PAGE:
Editorial

Fat acceptance: a basic primer

Fat acceptance – also known as size acceptance, body positivity, weight neutrality and not-waxing-rhapsodic-about-dieting – is a social and corporeal justice principle, founded on the revolutionary idea that it is not productive to spend every waking moment of every day actively hating your body. We live in a fat-fearing and food-moralizing culture where magazines, movies (often involving the hackneyed application of fat suits) and a multi-million dollar “health” and diet industry all pump out the message “thinner is better” – not unlike an unrelenting, cacophonous and extremely distracting trumpet.

A lot of time, effort and capital has been invested in making us believe that fat is a dirty word, a state indicative of moral decrepitude, visual shorthand for lazy, undisciplined, incapable and out of control. To stand pointedly and unapologetically outside a narrow beauty politic constitutes a radical act. It takes a lot of stones to tell well-meaning but misinformed friends, relatives and health care professionals who’ve become accustomed to the brass quartet of lazy-science-and-blanket-judgment that you’re not sorry for your size, you’re pretty down with your bad self and actually, while we’re on the subject, what you do with and put in your body is your own business thankyouverymuch.

The fat acceptance movement – which counts activists, academics, doctors and rock stars among its diverse ranks – catches a lot of fire because if there’s one thing that makes people uncomfortable it’s questioning the efficacy of shame as a motivational tool. Pervasive rhetoric – capitalist, religious, economic – tells us that suffering and self-sacrifice both pave the way to success, and allow us to explain away injustice, to believe that swallowing a daily dose of shit is acceptable, part of the game. So of course people bristle when told that not only do diets – which represent a bodily act of contrition – not work, but that you can opt out, and that once you do, there are other much better better places to play. And while it’s a big relief to have someone point out, as feminist critic Dorothy Allison has, “that suffering does not ennoble; it destroys,” it can start out feeling like a slap in the face especially if you, as I did, devoted much of your conscious life to the pursuit of thinness.

When you open up to the possibility that you can live your life right now instead of waiting for an arbitrary number on the scale, or on the tag in your pants, it blows your world apart. When you adopt a stance of body autonomy and accept the notion that not only is health not intrinsically connected to height and weight, but is relative, personal, highly variable and not a moral debt to be paid, life becomes enjoyable and navigable in ways you never thought possible. This concept – that your body is your business and that you should feed it, move it, and adorn it for no grander purpose than that it is pleasurable and feels good, no matter what your weight yesterday, today, or tomorrow – is the basis of Health at Every Size.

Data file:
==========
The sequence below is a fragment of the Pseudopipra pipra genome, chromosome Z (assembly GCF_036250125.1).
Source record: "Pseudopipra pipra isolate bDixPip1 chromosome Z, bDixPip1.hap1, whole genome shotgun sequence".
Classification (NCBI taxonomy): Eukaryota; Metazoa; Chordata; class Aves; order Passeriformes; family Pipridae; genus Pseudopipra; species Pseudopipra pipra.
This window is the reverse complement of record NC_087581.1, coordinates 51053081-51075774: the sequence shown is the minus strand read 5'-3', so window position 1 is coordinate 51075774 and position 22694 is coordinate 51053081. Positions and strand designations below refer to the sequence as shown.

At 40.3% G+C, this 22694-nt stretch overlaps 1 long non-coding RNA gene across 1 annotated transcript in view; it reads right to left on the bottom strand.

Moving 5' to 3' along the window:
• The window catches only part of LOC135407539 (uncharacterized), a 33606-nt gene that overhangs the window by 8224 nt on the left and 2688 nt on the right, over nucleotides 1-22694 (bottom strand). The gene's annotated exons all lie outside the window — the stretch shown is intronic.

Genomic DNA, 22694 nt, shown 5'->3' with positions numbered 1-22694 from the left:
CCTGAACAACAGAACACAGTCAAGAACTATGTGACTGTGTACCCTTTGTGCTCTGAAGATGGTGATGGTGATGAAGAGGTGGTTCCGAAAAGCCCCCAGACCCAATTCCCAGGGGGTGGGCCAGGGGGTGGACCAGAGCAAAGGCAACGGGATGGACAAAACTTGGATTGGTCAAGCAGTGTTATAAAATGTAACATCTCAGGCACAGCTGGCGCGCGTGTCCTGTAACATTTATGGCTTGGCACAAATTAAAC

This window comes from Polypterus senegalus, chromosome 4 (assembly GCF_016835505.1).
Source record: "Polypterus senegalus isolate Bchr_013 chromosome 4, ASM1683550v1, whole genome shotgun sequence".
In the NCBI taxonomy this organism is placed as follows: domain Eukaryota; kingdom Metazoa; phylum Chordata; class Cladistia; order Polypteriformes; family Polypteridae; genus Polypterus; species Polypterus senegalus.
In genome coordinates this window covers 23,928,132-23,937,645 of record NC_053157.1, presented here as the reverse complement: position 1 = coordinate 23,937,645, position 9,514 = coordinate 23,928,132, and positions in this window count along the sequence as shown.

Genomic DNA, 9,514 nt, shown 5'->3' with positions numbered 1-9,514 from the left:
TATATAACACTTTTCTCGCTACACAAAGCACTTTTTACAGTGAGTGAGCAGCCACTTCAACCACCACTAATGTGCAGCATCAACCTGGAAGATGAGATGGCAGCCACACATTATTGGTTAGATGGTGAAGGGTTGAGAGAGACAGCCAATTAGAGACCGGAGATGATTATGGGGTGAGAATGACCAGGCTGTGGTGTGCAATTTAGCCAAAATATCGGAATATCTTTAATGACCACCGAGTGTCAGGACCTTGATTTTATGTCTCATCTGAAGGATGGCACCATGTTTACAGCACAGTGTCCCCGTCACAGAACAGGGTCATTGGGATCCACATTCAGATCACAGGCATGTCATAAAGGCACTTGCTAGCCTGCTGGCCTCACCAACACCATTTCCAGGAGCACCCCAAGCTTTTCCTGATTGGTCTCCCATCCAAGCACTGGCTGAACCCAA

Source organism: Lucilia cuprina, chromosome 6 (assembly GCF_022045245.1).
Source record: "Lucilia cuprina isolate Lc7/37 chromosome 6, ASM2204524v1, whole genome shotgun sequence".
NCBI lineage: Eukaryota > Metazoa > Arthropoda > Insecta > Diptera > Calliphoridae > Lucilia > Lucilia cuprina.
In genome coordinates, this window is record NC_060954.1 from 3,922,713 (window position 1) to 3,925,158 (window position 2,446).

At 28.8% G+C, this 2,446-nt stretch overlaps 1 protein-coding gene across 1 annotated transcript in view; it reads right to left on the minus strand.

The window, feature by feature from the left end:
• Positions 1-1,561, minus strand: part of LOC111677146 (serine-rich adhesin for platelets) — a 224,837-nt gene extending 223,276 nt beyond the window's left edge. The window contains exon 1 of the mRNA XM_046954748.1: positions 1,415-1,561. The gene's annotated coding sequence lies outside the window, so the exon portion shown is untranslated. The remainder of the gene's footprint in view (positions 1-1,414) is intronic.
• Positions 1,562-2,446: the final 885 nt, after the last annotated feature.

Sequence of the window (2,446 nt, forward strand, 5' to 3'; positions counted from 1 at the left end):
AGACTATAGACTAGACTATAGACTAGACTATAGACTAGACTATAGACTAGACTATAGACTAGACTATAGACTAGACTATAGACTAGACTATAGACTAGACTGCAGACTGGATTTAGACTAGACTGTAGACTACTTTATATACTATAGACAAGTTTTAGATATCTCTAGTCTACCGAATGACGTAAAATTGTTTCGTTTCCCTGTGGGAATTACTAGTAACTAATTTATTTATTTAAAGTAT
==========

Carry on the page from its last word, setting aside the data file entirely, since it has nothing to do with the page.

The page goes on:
And one of the disarming ironies of fat acceptance is that, once you step outside the panopticon of self-loathing and cease obsessing about your body and the ways it deviates from an impossible ideal, you become much more aware of the mechanics of what makes you feel satisfied, invigorated, and inspired and your choices – about food, physical activity, and personal presentation – reflect your needs and your identity. More than that, in accepting your body as it is, you help to create a culture that respects and values the diversity of all bodies, a culture that, to return to Allison, “refuses lying myths and easy moralities,” that sees people as “human, flawed and extraordinary.” Back when I was punishing my body with four-hour workouts and styrofoam food that filled me with little else than despair, I never felt any sort of triumph or control over myself or my life, or deep engagement with the world around me. All my time and energy was spent buying into a loser’s game with a moving set of goal posts because – surprise! – capitalist diet culture is in the business of manufacturing failure, a self-sustaining economy of never-ending problems with impermanent purchasable solutions in the form of magic herbs, vibrating hot pants and “fixing” creams. It was only when I shut out the racket of diet discourse and refused to subject myself to an unforgiving beauty politic – reclaiming my body as my own – that I felt I had any agency, and valued it in others.

Cynara Geissler has recently stumbled into a torrid love affair with frozen peas. “So delicious, so cold.” She lives in Vancouver, British Columbia.

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Issue 18, Summer 2010

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